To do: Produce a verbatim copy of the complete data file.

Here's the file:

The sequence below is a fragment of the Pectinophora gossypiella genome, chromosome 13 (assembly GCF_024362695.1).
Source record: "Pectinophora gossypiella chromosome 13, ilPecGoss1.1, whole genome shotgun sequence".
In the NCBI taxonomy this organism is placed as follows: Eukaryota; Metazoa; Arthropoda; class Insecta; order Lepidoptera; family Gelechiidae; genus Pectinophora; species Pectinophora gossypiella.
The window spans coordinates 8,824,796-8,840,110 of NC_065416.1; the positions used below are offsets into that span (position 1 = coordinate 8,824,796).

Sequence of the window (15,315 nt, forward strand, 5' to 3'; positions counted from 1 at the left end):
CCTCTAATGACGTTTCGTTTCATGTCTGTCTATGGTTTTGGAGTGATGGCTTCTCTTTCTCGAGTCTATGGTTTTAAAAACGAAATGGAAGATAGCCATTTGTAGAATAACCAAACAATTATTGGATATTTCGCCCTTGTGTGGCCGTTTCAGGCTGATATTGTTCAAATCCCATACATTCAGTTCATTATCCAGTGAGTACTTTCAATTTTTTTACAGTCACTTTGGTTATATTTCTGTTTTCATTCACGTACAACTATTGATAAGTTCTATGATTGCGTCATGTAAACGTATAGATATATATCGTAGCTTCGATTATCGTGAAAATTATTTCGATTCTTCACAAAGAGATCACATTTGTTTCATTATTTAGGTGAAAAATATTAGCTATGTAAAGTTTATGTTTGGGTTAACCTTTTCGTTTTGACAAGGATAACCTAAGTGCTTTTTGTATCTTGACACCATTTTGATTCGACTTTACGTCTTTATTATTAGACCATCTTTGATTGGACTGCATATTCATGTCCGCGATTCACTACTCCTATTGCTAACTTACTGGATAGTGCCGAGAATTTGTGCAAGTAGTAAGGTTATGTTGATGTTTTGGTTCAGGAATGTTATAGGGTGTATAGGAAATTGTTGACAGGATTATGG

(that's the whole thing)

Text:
The sequence below is a fragment of the Pectinophora gossypiella genome, chromosome 13 (assembly GCF_024362695.1).
Source record: "Pectinophora gossypiella chromosome 13, ilPecGoss1.1, whole genome shotgun sequence".
In the NCBI taxonomy this organism is placed as follows: Eukaryota; Metazoa; Arthropoda; class Insecta; order Lepidoptera; family Gelechiidae; genus Pectinophora; species Pectinophora gossypiella.
The window spans coordinates 8,824,796-8,840,110 of NC_065416.1; the positions used below are offsets into that span (position 1 = coordinate 8,824,796).

Sequence of the window (15,315 nt, forward strand, 5' to 3'; positions counted from 1 at the left end):
CCTCTAATGACGTTTCGTTTCATGTCTGTCTATGGTTTTGGAGTGATGGCTTCTCTTTCTCGAGTCTATGGTTTTAAAAACGAAATGGAAGATAGCCATTTGTAGAATAACCAAACAATTATTGGATATTTCGCCCTTGTGTGGCCGTTTCAGGCTGATATTGTTCAAATCCCATACATTCAGTTCATTATCCAGTGAGTACTTTCAATTTTTTTACAGTCACTTTGGTTATATTTCTGTTTTCATTCACGTACAACTATTGATAAGTTCTATGATTGCGTCATGTAAACGTATAGATATATATCGTAGCTTCGATTATCGTGAAAATTATTTCGATTCTTCACAAAGAGATCACATTTGTTTCATTATTTAGGTGAAAAATATTAGCTATGTAAAGTTTATGTTTGGGTTAACCTTTTCGTTTTGACAAGGATAACCTAAGTGCTTTTTGTATCTTGACACCATTTTGATTCGACTTTACGTCTTTATTATTAGACCATCTTTGATTGGACTGCATATTCATGTCCGCGATTCACTACTCCTATTGCTAACTTACTGGATAGTGCCGAGAATTTGTGCAAGTAGTAAGGTTATGTTGATGTTTTGGTTCAGGAATGTTATAGGGTGTATAGGAAATTGTTGACAGGATTATGG